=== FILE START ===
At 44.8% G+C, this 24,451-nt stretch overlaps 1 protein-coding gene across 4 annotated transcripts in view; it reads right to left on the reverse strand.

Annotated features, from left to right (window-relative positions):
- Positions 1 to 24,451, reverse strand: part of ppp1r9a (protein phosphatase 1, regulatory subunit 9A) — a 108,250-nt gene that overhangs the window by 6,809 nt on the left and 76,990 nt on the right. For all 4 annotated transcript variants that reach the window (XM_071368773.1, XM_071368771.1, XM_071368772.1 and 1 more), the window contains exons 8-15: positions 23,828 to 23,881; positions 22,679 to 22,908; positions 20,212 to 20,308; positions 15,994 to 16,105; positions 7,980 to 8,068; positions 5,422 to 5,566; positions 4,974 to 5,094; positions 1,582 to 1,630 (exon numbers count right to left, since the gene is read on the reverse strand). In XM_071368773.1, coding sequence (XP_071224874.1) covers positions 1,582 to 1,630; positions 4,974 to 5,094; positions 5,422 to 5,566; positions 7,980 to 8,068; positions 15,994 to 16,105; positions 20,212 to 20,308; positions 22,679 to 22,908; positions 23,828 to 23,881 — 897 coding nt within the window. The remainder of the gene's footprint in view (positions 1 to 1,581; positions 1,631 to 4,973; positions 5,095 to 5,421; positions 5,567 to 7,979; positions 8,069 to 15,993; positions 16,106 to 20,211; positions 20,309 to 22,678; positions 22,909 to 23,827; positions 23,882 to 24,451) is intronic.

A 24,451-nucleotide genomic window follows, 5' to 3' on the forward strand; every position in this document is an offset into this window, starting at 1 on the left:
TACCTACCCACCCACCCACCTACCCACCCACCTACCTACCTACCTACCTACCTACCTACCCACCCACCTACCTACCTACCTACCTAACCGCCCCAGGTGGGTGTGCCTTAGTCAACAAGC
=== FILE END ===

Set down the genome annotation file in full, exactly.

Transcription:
At 44.8% G+C, this 24,451-nt stretch overlaps 1 protein-coding gene across 4 annotated transcripts in view; it reads right to left on the reverse strand.

Annotated features, from left to right (window-relative positions):
- Positions 1 to 24,451, reverse strand: part of ppp1r9a (protein phosphatase 1, regulatory subunit 9A) — a 108,250-nt gene that overhangs the window by 6,809 nt on the left and 76,990 nt on the right. For all 4 annotated transcript variants that reach the window (XM_071368773.1, XM_071368771.1, XM_071368772.1 and 1 more), the window contains exons 8-15: positions 23,828 to 23,881; positions 22,679 to 22,908; positions 20,212 to 20,308; positions 15,994 to 16,105; positions 7,980 to 8,068; positions 5,422 to 5,566; positions 4,974 to 5,094; positions 1,582 to 1,630 (exon numbers count right to left, since the gene is read on the reverse strand). In XM_071368773.1, coding sequence (XP_071224874.1) covers positions 1,582 to 1,630; positions 4,974 to 5,094; positions 5,422 to 5,566; positions 7,980 to 8,068; positions 15,994 to 16,105; positions 20,212 to 20,308; positions 22,679 to 22,908; positions 23,828 to 23,881 — 897 coding nt within the window. The remainder of the gene's footprint in view (positions 1 to 1,581; positions 1,631 to 4,973; positions 5,095 to 5,421; positions 5,567 to 7,979; positions 8,069 to 15,993; positions 16,106 to 20,211; positions 20,309 to 22,678; positions 22,909 to 23,827; positions 23,882 to 24,451) is intronic.

A 24,451-nucleotide genomic window follows, 5' to 3' on the forward strand; every position in this document is an offset into this window, starting at 1 on the left:
TACCTACCCACCCACCCACCTACCCACCCACCTACCTACCTACCTACCTACCTACCTACCCACCCACCTACCTACCTACCTACCTAACCGCCCCAGGTGGGTGTGCCTTAGTCAACAAGC